by John Power, Japan Correspondent for the American Go E-Journal
After losing two games in a row in the 51st Judan title match, Iyama Yuta 9P has stopped the rot and evened the series against Yuki Satoshi 9P.
The fourth game was played on Iyama’s home ground of the Kansai headquarters of the Nihon Ki-in in Kita Ward, Osaka, on April 18. This was the day that Iyama could lose his sextuple crown, so there was an unusually large press contingent in attendance, just in case.
Playing black, Iyama (right) started with a good opening and secured a slightly favourable position. He then turned this into a decisive lead by playing a sharp attacking move in the latter half of the middle game. This is Iyama’s forte: whether he is ahead or behind, he is very dangerous in the middle game, as he is always looking for the most aggressive move. He doesn’t just try to coast to
a win. In this case, he played a clamp with move 113 that cut off four white
stones and put the game out of Yuki’s reach. Yuki resigned after move 179.
After the game, the photographers from various media had to jostle with each
other to get photos of Iyama — not a sight you often see with go matches. In
an interview, Iyama expressed his relief at getting a win after two games in which ‘my play was hopeless’.
Yuki has another chance to take his second top-seven title, but psychologically this convincing win may have tilted the balance in Iyama’s favour. The final game will be played at the Kansai Ki-in, Yuki’s home ground, on Friday, April 26.
photo courtesy European Go Congress 2014 website
Pandanet AGA City League rounds 4 and 5 will be played this Sunday, April 28. Leagues A and B will play their Round 5 games at 2p EST, while Leagues C and D will play their round 4 games starting at 1p EST. Find the pairings on the Pandanet schedule page.
A new event, the first China-Korea-Japan Pair Go Championship, will be held next week, April 30 through May 2, in Anhui, China. The event will be broadcast on Pandanet. Three male veterans are paired with three new female stars to play in this unique event. The players are Suzuki Ayumi and Yuki Satoshi from Japan, Wang Chenxing and Chang Hao from China, and Choi Jeong and Yoo Changhyuk from Korea. Originally scheduled for early 2012 to coincide with the opening of a theme park in Anhui built on a site from the ancient “Three Nation” (san-guo) period, the China-Japan tension and the political uncertainty on the Korean Peninsula caused the postponement until now.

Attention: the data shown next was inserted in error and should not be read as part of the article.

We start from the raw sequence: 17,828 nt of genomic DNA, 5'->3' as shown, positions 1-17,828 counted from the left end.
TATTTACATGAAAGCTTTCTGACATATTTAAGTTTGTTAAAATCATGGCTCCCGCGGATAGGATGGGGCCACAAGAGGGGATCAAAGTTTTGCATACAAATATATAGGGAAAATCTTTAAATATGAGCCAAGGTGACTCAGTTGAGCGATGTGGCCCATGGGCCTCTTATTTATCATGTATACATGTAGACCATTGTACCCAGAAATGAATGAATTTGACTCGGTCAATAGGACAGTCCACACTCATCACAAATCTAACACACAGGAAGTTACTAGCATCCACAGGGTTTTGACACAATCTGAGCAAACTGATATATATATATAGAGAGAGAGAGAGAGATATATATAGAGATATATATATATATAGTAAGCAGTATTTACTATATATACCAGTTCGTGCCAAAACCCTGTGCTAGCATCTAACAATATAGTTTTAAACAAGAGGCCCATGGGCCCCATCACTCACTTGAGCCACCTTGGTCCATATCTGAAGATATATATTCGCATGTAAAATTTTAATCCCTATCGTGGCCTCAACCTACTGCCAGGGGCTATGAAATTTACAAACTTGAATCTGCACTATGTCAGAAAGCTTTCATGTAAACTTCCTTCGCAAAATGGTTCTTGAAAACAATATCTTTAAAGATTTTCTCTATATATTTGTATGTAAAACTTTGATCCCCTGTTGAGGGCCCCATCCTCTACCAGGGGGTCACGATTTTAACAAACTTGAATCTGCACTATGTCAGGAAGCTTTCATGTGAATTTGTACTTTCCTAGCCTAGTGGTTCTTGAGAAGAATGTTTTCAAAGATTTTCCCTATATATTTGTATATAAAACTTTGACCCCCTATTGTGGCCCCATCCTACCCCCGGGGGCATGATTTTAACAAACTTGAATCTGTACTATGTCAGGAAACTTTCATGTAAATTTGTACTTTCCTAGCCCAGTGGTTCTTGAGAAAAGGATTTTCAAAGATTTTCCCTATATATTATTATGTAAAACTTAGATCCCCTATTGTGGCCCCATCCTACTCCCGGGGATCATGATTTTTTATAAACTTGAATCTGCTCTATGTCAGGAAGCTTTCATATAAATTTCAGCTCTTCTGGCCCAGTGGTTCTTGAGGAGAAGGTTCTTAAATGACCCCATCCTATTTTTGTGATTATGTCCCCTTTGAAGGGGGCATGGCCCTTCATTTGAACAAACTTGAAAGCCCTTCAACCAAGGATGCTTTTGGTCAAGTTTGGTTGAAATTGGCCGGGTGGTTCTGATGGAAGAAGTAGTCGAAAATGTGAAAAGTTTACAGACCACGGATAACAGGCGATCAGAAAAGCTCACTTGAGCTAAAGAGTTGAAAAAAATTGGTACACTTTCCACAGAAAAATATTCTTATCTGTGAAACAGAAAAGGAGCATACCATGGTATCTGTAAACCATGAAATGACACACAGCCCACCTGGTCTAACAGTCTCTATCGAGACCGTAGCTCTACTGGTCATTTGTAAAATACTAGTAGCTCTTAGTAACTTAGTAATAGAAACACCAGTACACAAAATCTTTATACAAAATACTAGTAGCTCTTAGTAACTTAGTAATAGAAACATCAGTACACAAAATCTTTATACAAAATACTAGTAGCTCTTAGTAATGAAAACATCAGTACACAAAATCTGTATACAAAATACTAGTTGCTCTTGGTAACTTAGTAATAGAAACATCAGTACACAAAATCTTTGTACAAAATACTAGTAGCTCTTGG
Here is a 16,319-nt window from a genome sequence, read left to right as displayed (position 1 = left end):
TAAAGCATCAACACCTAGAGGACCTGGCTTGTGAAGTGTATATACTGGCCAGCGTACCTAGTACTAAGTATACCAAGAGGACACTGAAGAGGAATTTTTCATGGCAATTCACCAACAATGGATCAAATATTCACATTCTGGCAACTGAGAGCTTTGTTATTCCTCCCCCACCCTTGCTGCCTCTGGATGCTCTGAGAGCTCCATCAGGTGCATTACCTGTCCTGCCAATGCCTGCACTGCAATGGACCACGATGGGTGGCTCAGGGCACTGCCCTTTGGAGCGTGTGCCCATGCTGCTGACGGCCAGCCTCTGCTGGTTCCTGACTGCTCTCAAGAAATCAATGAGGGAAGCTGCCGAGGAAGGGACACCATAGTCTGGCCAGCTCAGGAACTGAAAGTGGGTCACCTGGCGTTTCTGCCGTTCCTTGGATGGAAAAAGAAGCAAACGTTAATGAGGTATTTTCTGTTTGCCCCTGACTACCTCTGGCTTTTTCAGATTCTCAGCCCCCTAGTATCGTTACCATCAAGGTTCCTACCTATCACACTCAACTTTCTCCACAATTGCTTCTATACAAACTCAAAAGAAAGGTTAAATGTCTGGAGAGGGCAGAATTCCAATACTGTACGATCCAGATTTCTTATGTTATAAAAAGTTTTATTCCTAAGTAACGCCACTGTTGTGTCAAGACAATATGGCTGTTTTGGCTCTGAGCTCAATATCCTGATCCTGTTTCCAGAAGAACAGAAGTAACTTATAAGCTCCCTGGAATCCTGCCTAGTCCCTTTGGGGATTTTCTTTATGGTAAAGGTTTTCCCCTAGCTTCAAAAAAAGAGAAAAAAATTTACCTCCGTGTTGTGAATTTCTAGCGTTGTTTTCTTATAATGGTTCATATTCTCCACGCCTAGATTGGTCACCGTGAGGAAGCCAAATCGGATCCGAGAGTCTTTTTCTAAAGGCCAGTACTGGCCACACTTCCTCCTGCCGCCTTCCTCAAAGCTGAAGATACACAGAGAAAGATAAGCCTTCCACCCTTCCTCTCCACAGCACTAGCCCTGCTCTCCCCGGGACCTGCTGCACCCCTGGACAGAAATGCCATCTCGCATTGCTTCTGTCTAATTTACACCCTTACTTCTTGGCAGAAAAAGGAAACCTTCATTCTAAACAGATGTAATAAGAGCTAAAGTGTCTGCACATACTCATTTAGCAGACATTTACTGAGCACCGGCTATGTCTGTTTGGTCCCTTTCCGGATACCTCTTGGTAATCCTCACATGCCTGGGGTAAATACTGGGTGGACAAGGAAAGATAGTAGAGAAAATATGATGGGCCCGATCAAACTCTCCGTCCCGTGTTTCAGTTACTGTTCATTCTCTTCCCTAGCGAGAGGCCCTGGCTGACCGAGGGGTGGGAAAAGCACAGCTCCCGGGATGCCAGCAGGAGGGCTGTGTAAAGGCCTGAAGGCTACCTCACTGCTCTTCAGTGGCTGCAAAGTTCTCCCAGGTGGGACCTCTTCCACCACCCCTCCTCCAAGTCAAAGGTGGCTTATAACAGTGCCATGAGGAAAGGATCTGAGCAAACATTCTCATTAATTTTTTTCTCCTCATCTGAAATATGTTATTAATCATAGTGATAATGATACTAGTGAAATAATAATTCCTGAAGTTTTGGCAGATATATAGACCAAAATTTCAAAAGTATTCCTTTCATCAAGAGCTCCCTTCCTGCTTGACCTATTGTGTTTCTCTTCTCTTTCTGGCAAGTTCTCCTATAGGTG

- Thomas Hsiang
A record 34 players turned out on Saturday, April 20 for Syracuse’s 6th annual Salt City Go Tournament at Manlius Pebble Hill School. Eight dan-level players participated in the tournament’s first-ever Open Division, with Phil Waldron 6d of Ottawa, Xinde Ji 5d of Syracuse, and Changtian Wang 5d of Ithaca all finishing with identical 3-1 records and receiving a total of $310 in cash prizes. In the B Division, Phil Tracy of Syracuse was the sole 4-0 winner, and Jim Gonnella, also of Syracuse and Scott Jankowski of Cheektowaga both finished with 3-1 records and took the 2nd and 3rd place prizes, respectively. In the C Division, 5th grader Wyn Pitnick won the first place prize by tie-break ahead of Howard Canaway of Utica; both won all four of their games. Seventh grader Carl Beach took 3rd place in that division with a 3-1 record.
Fifteen prizes, most of them new books provided at a discount by Slate and Shell, were awarded to the top five finishers of each division. Nine-year-old Yitian Liu 2d, who won two of his games in the Open Division, captured the highly coveted cake problem prize, his winning entry selected at random from the other correct submissions. The wife of tournament organizer Richard Moseson has baked a problem cake (above; black to move) for the paired competition each of the last six years.
- report/photos by Richard Moseson; photo: Xinde Ji (front left in vest) playing Phil Waldron (front right), Changtian Wang (to Waldron’s right).
“At the Twin Cities Go Club (TCGO) club winter tournament in February we started an initiative to have members get AGA memberships so we could begin holding regular ratings tournaments,” reports local organizer Aaron Broege in Minneapolis, Minnesota. “That initiative was highly successful, as we went from around four players with AGA memberships to over 25 now with active memberships.” Nineteen players ranging from 2 dan to 20 kyu participated in the spring AGA ratings tournament on April 20. “The format was modeled off of the Bay Area Go Club format for ratings days, where there were no strict rounds and new pairings were created as opponents became available,” Broege tells the E-Journal. “Though no tournament winner was declared, John Armstrong 7k won all three of his games.”